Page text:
Father’s Day always gets a bit of the short shrift compared to the Granddaddy Of All Hallmark Holidays, Mother’s Day. It’s right there in the stats. I saw on the news this past Saturday that the average amount people spend to “honor” their dads on Father’s Day is about 113 bucks. Mother’s Day? Apparently, we are guilted into spending an average of $163 on our moms.
Hey, I love my mom. But I also love keeping the lights on, a full package of TV channels and feeding my kids something more than the Kraft Macaroni and Cheese and bean and cheese burritos they seemingly can’t live without. I might spend $163 on her come Christmas time, but otherwise? Mom, I hope you don’t mind those $50 Nordstrom gift cards once in a while.
Mother’s Day also comes during May, when there is little else going on. Father’s Day occurs in June, just when kids are wrapping up school and people are making plans to go to Disneyland and other places for the summer. And this year, Father’s Day dropped just as the World Cup was getting underway. Not that we care that much soccer in the U.S., but overseas? You can forget about celebrating dad when a team like the Three Lions [England] or the Flying Dutchmen [Holland] are on the pitch.
For me, I don’t really need much to “celebrate” Father’s Day. This year, we took the weekend to go up to our shambling “weekend” place in Mariposa, Calif., which is about 45 minutes from Yosemite National Park. We can make the drive in three hours, door-to-door, if we don’t stop for anything. And with a 23-gallon tank on my quad-cab truck, we don’t have to make a pit stop for fuel on the 170-mile drive.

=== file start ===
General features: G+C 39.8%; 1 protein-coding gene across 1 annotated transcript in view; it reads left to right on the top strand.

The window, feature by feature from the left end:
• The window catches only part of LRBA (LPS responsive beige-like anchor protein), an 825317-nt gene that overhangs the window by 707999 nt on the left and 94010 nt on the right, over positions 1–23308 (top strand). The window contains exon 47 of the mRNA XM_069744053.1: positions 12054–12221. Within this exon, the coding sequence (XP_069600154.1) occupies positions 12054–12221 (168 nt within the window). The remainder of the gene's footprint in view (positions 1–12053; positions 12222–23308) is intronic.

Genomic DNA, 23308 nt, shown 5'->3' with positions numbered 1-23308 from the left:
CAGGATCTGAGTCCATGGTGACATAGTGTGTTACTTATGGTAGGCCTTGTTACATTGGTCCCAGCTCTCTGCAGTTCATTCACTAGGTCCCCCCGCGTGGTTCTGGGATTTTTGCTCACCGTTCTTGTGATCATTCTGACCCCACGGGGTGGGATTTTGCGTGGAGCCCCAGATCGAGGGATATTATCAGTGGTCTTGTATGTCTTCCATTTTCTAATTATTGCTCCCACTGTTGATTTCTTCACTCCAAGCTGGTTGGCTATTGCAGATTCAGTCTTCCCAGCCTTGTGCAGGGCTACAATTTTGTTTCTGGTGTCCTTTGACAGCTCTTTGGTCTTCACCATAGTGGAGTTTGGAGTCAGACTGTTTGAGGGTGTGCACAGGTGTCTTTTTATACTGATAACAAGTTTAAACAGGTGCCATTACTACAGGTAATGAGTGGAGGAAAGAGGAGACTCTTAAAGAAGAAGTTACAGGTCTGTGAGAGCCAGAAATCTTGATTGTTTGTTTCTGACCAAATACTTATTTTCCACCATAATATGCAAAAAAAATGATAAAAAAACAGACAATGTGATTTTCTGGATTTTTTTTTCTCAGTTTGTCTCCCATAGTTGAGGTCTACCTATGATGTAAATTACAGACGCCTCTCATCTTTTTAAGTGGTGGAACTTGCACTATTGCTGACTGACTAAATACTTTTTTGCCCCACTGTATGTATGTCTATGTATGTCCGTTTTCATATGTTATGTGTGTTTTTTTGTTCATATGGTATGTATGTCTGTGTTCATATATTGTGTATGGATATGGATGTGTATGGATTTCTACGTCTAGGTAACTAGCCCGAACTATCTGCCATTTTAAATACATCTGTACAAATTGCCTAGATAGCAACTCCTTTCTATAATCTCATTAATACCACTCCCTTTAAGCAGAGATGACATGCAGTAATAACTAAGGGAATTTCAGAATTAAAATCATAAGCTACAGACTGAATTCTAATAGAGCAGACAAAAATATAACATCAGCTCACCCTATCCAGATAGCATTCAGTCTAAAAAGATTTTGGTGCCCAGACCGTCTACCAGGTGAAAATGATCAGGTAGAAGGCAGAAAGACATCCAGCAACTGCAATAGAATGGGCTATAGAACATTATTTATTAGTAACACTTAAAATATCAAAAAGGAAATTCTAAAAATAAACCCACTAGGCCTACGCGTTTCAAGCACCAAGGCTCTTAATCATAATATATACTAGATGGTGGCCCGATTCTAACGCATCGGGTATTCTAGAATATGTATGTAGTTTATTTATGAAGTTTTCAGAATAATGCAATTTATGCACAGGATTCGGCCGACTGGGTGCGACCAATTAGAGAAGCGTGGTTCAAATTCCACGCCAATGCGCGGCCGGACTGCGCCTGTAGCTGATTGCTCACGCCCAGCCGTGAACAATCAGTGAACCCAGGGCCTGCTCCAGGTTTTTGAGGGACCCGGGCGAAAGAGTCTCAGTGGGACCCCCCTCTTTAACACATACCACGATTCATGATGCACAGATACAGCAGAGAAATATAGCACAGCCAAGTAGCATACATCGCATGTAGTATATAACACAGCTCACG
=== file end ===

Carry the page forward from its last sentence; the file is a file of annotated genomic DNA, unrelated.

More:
But, with two little kids in the backseat, you can barely get down the hill to the local coffee shop without having to stop for someone to go to the bathroom. By the time we stop for breakfast, visit our favorite fruit stand and, yes, get some gas because, well, why not, our three-hour drive has turned into a nearly five-hour long road crusade. And my wife wonders why I ride everyone like a Marine Corps drill sergeant at reville so that we can get in the road by 7 a.m. on a Saturday morning.
And we never get out the door by that time, anyway.
The Mariposa House is nothing fancy. Actually, it’s a mobile home with a peaked roof on it that belonged to the old folks who owned the place before us, and there are parts of it that are falling down. For example, it sprung another leak under the place that we discovered just as we were loading up to head home this past Sunday. This after I had spent part of the morning working on the kitchen sink in an effort to discover why we were getting hot water with the pressure of a firehose, but there was no cold water at all coming out if the tap.
Still, the house is a great place to use as a base camp, so to speak, for visiting the awesome sights of Yosemite. Or, it would have this time if, after finally getting there, I had not had to spend two-plus hours attacking the overgrown grass out back with a Weed Eater like I was clearing out some Viet Cong hiding places outside of Saigon in 1967. By the time I got done with that, and with a fresh sunburn across my face and neck [So much for the SPF 45 sunscreen], I was exhausted and not up for doing much at all.
Except for going out for barbecue for dinner.
This was all I asked for for Father’s Day. Nothing more, nothing less than a trip to Todd’s Smokehouse BBQ in nearby Oakhurst. And by “nearby”, I mean 15 miles away. But it’s hard to find good barbecue anywhere, and Todd’s is one of those places that has it and after all my driving and yard work, I was ready to throw my face into a massive plate of meat.